Speaking of the Cardinal, Dave (Stanford class of '87) was a bit more pro-"conference loyalty." Would he pull for Arizona in the event that Stanford is bounced before them? "I think I would, actually," he said. "You know, conference affiliation. I've visited there, I've been to sporting events down there at the U of A, so, yeah, I think I actually would -- as opposed to like, you know, Texas or someone I have no affiliation with."

And what of the tangled hypothetical in which Cal-Berkeley, Stanford's nemesis and Pac-12 label-mate, was the conference's last squad standing? "That would be a lot tougher," said Dave, followed by a long pause. "I probably would. And in my mind they'd probably be an underdog. That would be more difficult, but depending on who they're playing I'd probably pull for them." 

Firmly tacking in the opposite direction is a University of Texas rooter, name of Mike, who was in line for entry outside Gate 3. As noted, the Longhorns are the only Big 12 team in the CWS this year, but would he consider pulling for a conference rival if they were there? "Absolutely not," he said. "Absolutely not. I've never believed in pulling for the conference. That's why they're rivals."

Mike also agreed that "my conference uber alles" is more of a recent phenomenon. "I feel that, too. You probably notice a lot more with social media nowadays. There's Twitter and there's Facebook and everything. 'If we can't be there, then I hope you guys do well,' that sort of thing. I don't believe in that."

Regarding the matter of media sociale, this scribe polled Twitter and Facebook users and asked whether they pulled for conference rivals in championship settings like the College Football Playoff, Final Four, or CWS. The results broadly track with what the fans at Omaha are saying, which is that, maybe I would, with some exceptions, but probably not. Roughly three-fourths of respondents across both platforms said that they would not pull for a conference rival that they otherwise disliked under any circumstances. The remaining one quarter said they would, but they often included qualifiers for the archest of rivals. Of those saying they would root for a rival, roughly two-thirds said it's always been this way while one-third say their conference loyalism is at least a semi-recent development. Multiple poll-takers mentioned the sharing of revenues as motivation, which circles back to what Dr. McGregor posited.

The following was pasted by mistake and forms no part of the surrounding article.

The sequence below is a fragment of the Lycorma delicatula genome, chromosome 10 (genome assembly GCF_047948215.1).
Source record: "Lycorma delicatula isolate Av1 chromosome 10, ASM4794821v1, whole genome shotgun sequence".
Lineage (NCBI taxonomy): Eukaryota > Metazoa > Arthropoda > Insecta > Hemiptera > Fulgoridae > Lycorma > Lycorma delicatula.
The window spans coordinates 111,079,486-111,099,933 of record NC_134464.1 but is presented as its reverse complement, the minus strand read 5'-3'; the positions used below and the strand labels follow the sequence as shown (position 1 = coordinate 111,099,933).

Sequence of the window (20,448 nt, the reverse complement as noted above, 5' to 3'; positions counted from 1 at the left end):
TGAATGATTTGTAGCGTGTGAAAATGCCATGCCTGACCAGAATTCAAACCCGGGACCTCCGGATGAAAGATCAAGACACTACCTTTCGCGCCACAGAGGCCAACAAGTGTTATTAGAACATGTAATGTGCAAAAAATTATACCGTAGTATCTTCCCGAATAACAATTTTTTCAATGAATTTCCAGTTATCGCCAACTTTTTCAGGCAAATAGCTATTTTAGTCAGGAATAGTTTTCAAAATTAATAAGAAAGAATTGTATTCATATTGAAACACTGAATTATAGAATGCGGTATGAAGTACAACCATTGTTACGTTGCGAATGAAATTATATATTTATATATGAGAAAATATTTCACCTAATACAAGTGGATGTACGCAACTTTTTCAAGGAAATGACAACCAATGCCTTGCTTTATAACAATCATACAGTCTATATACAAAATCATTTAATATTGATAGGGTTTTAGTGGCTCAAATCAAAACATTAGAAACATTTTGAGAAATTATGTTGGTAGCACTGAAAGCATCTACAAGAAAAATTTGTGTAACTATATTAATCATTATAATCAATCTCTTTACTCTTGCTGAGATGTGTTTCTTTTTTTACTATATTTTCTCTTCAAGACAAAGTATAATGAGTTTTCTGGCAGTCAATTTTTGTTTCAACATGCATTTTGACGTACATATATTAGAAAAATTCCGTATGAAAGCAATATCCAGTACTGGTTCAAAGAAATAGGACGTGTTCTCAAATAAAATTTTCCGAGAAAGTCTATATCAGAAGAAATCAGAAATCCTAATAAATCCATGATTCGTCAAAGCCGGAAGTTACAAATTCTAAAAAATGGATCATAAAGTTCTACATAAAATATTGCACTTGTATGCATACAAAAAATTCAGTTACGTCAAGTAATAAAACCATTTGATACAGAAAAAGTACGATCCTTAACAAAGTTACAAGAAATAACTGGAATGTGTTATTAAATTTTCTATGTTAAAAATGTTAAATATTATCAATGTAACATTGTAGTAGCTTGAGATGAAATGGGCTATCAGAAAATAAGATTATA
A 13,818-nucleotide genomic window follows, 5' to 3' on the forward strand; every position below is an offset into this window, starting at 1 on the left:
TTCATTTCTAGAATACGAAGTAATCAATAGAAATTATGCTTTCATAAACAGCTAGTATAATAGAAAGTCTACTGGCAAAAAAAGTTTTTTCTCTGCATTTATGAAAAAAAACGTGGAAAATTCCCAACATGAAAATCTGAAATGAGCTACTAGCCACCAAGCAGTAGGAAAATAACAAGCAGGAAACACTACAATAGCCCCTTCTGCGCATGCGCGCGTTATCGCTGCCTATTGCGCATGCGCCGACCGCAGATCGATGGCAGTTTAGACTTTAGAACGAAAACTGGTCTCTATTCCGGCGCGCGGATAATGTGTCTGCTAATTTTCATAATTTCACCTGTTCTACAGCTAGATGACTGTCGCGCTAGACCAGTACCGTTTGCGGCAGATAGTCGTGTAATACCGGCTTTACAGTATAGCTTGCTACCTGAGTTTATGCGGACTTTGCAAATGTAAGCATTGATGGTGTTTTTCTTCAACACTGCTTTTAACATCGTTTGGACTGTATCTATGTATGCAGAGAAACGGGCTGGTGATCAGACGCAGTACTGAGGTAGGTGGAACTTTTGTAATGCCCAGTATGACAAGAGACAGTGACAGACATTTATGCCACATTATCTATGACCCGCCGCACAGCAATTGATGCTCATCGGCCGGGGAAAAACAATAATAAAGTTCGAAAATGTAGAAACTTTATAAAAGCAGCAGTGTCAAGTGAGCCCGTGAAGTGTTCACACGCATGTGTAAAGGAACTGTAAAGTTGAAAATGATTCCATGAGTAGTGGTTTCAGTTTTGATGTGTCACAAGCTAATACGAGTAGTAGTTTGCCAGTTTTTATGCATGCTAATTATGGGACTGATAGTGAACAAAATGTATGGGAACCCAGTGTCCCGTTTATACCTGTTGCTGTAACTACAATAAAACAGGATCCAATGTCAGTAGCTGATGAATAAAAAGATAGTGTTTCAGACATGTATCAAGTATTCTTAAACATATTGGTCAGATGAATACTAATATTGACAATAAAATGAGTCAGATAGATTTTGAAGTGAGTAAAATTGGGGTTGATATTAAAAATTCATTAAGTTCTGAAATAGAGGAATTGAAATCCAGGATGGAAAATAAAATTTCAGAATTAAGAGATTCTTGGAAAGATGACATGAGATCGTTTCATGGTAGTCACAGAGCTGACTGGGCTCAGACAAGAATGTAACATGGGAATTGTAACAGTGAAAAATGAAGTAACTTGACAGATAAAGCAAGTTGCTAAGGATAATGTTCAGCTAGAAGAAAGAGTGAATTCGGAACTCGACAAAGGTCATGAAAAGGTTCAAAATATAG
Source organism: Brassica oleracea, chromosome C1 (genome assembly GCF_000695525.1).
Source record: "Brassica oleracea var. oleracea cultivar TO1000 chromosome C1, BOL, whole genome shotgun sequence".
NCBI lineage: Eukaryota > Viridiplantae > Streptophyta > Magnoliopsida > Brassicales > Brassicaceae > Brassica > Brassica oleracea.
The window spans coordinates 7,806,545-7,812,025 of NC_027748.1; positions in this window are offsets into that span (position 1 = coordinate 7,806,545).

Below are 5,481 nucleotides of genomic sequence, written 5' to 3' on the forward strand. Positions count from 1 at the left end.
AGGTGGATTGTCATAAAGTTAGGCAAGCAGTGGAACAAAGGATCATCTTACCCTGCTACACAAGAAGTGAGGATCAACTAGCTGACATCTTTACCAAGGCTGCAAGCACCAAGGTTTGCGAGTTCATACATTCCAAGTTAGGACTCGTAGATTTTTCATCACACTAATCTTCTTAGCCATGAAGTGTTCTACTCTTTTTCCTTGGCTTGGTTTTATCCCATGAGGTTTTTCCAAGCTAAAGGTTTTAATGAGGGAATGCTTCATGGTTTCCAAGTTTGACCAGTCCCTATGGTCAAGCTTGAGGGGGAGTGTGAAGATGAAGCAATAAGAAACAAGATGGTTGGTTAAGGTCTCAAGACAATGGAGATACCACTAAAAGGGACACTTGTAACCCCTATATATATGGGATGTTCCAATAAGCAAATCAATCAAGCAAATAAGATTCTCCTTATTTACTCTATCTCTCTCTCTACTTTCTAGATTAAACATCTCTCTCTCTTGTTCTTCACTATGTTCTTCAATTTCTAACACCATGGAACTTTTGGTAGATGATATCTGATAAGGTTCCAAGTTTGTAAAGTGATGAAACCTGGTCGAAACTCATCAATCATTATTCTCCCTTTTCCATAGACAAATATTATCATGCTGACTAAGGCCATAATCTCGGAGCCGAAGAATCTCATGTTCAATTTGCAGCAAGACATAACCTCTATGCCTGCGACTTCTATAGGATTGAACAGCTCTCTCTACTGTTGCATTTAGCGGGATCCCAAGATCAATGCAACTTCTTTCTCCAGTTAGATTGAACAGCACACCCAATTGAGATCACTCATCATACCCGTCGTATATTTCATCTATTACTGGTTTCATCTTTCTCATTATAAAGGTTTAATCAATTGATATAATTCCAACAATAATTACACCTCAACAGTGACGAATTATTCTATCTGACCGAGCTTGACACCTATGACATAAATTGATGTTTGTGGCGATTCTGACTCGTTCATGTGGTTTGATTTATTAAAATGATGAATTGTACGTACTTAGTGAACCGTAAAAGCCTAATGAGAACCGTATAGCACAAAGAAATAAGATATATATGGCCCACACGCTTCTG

So we're left with questions. Is the writer's perception that more people these days will root for the conference flawed? Is said perception merely the residue of advancing age and related crankiness? Or is that one-quarter of fans who'll cop to favoring conference rivals a higher figure than what it would've been in the pre-BCS/conference realignment/shared revenue days? The fog of unknowing shall not lift.

What we do know is that it seems quite rare for, say, an Alabama fan to align with Auburn for a few high-leverage hours or an Ohio State fan to nod approvingly at a Michigan triumph. Relatedly: "Nope, can't do it," Marvin, a Tennessee fan taking in the NC State-Stanford game on Saturday, said of the idea of pulling for Vanderbilt later in the CWS. "I love the SEC, but I couldn't do that. Same for Kentucky in basketball."

Conference hostilities have indeed become more complex because of structural changes to college sports, but it's heartening to know that the most purifying contempts remain largely pure. Just ask Marvin. Or Mike from Texas. Maybe don't ask Dave (Stanford class of '87).